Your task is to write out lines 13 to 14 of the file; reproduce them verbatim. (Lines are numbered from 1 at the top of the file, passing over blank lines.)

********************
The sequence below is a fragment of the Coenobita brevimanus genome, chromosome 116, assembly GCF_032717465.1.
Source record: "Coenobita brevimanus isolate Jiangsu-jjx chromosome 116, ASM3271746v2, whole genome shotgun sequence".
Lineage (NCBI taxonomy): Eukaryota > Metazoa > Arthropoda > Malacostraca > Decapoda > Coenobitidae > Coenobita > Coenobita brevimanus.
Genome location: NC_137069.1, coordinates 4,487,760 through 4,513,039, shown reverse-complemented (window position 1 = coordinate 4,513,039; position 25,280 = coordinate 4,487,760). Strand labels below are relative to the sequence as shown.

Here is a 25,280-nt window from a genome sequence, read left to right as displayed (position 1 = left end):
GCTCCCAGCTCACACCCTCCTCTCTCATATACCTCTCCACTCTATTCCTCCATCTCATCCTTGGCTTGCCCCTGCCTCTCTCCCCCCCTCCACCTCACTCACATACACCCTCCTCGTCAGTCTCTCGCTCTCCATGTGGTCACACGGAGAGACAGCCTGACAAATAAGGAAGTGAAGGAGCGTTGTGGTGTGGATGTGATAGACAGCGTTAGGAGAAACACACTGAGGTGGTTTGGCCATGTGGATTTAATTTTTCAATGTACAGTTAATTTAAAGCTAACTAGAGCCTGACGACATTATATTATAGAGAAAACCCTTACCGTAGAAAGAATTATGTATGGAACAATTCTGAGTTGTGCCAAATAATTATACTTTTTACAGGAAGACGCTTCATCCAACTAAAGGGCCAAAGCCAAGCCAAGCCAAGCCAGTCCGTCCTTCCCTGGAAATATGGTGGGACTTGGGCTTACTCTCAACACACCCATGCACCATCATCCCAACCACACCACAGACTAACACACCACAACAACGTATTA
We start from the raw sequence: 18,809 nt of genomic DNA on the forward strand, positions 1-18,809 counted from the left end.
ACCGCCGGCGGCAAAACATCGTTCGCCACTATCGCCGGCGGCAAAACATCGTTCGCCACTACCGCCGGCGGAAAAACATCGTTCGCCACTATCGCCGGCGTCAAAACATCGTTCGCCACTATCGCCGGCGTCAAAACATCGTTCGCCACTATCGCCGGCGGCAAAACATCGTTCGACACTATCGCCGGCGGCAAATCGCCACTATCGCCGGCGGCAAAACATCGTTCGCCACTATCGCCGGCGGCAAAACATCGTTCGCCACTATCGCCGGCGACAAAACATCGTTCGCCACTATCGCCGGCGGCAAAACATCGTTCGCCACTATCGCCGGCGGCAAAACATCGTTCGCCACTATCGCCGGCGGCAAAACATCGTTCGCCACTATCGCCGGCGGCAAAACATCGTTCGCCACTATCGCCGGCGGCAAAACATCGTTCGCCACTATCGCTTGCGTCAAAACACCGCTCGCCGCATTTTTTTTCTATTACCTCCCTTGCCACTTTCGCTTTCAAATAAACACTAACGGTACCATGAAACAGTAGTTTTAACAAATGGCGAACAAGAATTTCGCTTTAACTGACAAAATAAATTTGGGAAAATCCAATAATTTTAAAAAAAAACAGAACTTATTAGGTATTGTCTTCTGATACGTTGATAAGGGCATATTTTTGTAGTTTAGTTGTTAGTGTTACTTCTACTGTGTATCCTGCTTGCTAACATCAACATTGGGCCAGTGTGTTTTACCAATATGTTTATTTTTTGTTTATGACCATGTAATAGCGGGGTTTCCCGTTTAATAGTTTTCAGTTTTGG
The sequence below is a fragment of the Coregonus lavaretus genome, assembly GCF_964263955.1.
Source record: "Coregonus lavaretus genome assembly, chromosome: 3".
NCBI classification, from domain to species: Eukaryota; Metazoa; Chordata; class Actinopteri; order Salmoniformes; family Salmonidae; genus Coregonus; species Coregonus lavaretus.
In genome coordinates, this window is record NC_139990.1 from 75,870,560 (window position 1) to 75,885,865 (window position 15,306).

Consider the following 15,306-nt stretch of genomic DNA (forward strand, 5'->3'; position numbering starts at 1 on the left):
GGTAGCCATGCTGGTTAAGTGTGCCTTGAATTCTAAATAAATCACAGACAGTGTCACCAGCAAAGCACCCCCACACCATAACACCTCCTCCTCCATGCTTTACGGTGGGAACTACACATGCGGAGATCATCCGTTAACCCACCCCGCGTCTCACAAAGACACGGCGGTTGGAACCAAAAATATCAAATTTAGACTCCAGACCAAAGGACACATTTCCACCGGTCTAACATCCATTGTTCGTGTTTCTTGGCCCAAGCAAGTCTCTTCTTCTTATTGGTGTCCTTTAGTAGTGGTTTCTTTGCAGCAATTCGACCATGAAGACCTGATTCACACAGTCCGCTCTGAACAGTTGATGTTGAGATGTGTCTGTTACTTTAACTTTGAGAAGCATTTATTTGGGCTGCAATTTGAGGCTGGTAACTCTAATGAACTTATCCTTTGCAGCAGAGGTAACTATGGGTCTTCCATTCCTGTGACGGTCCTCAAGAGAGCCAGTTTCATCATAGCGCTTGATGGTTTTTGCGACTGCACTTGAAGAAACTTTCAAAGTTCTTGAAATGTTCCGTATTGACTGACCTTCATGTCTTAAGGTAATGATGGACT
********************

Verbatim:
Consider the following 15,306-nt stretch of genomic DNA (forward strand, 5'->3'; position numbering starts at 1 on the left):
GGTAGCCATGCTGGTTAAGTGTGCCTTGAATTCTAAATAAATCACAGACAGTGTCACCAGCAAAGCACCCCCACACCATAACACCTCCTCCTCCATGCTTTACGGTGGGAACTACACATGCGGAGATCATCCGTTAACCCACCCCGCGTCTCACAAAGACACGGCGGTTGGAACCAAAAATATCAAATTTAGACTCCAGACCAAAGGACACATTTCCACCGGTCTAACATCCATTGTTCGTGTTTCTTGGCCCAAGCAAGTCTCTTCTTCTTATTGGTGTCCTTTAGTAGTGGTTTCTTTGCAGCAATTCGACCATGAAGACCTGATTCACACAGTCCGCTCTGAACAGTTGATGTTGAGATGTGTCTGTTACTTTAACTTTGAGAAGCATTTATTTGGGCTGCAATTTGAGGCTGGTAACTCTAATGAACTTATCCTTTGCAGCAGAGGTAACTATGGGTCTTCCATTCCTGTGACGGTCCTCAAGAGAGCCAGTTTCATCATAGCGCTTGATGGTTTTTGCGACTGCACTTGAAGAAACTTTCAAAGTTCTTGAAATGTTCCGTATTGACTGACCTTCATGTCTTAAGGTAATGATGGACT